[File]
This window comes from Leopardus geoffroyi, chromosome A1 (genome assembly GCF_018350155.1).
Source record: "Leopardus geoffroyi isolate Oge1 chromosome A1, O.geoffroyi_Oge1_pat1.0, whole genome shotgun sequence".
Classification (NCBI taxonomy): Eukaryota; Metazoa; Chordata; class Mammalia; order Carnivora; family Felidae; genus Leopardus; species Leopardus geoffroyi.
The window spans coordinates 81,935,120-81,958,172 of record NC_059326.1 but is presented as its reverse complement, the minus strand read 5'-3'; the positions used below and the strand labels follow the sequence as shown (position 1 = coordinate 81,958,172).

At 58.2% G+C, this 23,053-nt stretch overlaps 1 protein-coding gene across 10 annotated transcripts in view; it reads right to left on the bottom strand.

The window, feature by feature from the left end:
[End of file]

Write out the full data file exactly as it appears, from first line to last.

This window comes from Leopardus geoffroyi, chromosome A1 (genome assembly GCF_018350155.1).
Source record: "Leopardus geoffroyi isolate Oge1 chromosome A1, O.geoffroyi_Oge1_pat1.0, whole genome shotgun sequence".
Classification (NCBI taxonomy): Eukaryota; Metazoa; Chordata; class Mammalia; order Carnivora; family Felidae; genus Leopardus; species Leopardus geoffroyi.
The window spans coordinates 81,935,120-81,958,172 of record NC_059326.1 but is presented as its reverse complement, the minus strand read 5'-3'; the positions used below and the strand labels follow the sequence as shown (position 1 = coordinate 81,958,172).

At 58.2% G+C, this 23,053-nt stretch overlaps 1 protein-coding gene across 10 annotated transcripts in view; it reads right to left on the bottom strand.

The window, feature by feature from the left end: